A biliary tract biopsy is a procedure that involves taking a sample of tissue or material from the duodenum, bile ducts, pancreas, or pancreatic duct. The sample is then tested for cancer or other diseases.
Cytology analysis - biliary tract
Tissue or material samples can be obtained in several ways, depending on the problem.
If there is a well-defined tumor, the sample can be taken through an aspiration needle. The puncture site will be numbed. Then the needle is inserted through the skin into the lining or tissue to be tested. A small amount of tissue is taken in through the needle, and the needle is removed. The puncture site is then covered to control any bleeding. Pressure may be applied to the puncture site if bleeding continues.
If there is a problem such as a narrowing (stricture) or blockage of the bile ducts or pancreatic ducts, a sample can be taken during procedures such as:
If the sample is taken during the ERCP, an endoscope is passed through the mouth into the duodenum. A catheter is inserted through the endoscope and into the bile duct, and the sample is obtained. If a narrowing or blockage is observed, the area will be brushed. Then the sample of the brushed material will be analyzed.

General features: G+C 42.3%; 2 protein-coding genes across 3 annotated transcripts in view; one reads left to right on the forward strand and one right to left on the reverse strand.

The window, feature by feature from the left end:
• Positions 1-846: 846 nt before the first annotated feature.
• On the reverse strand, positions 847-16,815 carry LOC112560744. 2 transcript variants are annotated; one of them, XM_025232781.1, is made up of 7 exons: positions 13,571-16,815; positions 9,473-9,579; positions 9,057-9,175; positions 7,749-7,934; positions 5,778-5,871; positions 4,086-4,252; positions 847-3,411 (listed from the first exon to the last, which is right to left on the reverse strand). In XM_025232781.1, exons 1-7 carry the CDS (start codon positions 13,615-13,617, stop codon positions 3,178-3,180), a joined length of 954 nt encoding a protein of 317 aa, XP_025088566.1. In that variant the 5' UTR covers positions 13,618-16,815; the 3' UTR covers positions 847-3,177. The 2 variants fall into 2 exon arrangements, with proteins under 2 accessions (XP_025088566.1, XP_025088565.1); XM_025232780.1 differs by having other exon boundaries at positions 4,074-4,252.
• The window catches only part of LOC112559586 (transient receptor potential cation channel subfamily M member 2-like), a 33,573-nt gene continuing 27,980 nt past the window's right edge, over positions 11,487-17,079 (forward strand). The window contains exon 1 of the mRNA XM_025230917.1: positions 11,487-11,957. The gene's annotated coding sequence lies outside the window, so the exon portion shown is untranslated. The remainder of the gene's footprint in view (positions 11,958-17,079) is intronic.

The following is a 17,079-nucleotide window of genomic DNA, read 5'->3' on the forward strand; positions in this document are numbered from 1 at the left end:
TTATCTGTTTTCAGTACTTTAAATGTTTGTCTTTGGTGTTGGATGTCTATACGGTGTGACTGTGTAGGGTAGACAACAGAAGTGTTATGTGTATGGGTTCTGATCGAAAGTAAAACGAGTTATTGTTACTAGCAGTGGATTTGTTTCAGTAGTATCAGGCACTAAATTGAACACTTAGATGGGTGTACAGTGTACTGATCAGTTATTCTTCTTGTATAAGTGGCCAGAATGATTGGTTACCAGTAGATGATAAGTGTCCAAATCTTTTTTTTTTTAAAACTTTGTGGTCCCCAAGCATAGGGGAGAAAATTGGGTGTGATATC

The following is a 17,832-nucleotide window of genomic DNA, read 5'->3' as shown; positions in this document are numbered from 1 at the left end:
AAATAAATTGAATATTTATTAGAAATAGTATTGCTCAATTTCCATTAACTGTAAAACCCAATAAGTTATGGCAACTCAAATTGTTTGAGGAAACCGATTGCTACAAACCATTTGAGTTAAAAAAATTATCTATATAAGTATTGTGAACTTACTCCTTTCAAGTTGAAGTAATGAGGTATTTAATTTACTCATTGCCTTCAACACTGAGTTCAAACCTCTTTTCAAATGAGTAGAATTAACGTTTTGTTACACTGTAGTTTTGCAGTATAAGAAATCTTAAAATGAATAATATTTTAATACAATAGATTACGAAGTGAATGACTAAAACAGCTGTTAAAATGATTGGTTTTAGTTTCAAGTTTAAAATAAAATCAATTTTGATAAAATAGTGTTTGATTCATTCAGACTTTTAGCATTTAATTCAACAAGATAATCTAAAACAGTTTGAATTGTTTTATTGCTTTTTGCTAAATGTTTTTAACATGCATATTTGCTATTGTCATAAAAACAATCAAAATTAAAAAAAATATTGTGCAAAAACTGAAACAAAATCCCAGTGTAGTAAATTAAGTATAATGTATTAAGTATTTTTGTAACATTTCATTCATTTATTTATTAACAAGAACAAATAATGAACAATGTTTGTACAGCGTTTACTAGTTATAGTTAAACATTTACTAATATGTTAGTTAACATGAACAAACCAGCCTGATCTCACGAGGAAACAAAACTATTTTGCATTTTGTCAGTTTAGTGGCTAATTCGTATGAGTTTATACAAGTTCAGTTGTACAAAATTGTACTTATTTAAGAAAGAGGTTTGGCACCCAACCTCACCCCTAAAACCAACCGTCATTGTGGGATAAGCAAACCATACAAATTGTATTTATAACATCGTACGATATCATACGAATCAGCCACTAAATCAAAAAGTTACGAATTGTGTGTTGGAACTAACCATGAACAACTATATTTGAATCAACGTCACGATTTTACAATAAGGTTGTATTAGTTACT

If a PTCA is performed, the puncture site will be numbed. The needle will be inserted through the skin into the ducts. A catheter will then be inserted to take a sample from the ducts.
You may not be able to eat or drink 8-12 hours or more before the test. Your health care provider will give you specific instructions. You must sign an informed consent form.
Arrange transportation for yourself, because the procedure can cause weakness. The health care provider will take your medical history and will examine you to determine the problem.
For infants and children:
The preparation you can provide for this test depends on your child's age and experience. For specific information regarding how you can prepare your child, see the following:
If the biopsy is taken through a needle, you will feel a slight stinging sensation when the skin numbing medicine (local anesthetic) is injected. Even after the anesthetic takes effect, you may feel a cramping or pinching sensation during the procedure.
If the specimen is taken during an ERCP, you will receive a spray to help numb your throat. You will also receive sedation and pain medications through a vein (IV). As a result, you should not feel much discomfort during the procedure.
A biopsy can determine whether a tumor started in the liver or spread from another location. It also can determine if a growth is cancerous.
A biopsy may also be taken:
Tissue that is not cancerous, diseased, or infected is normal.
There is some risk of bleeding from the biopsy site. With the needle biopsy, there is a slight chance of infection at the puncture site. Also see the risks for an ERCP if the biopsy is taken through an endoscope.
Review Date: 3/5/2009
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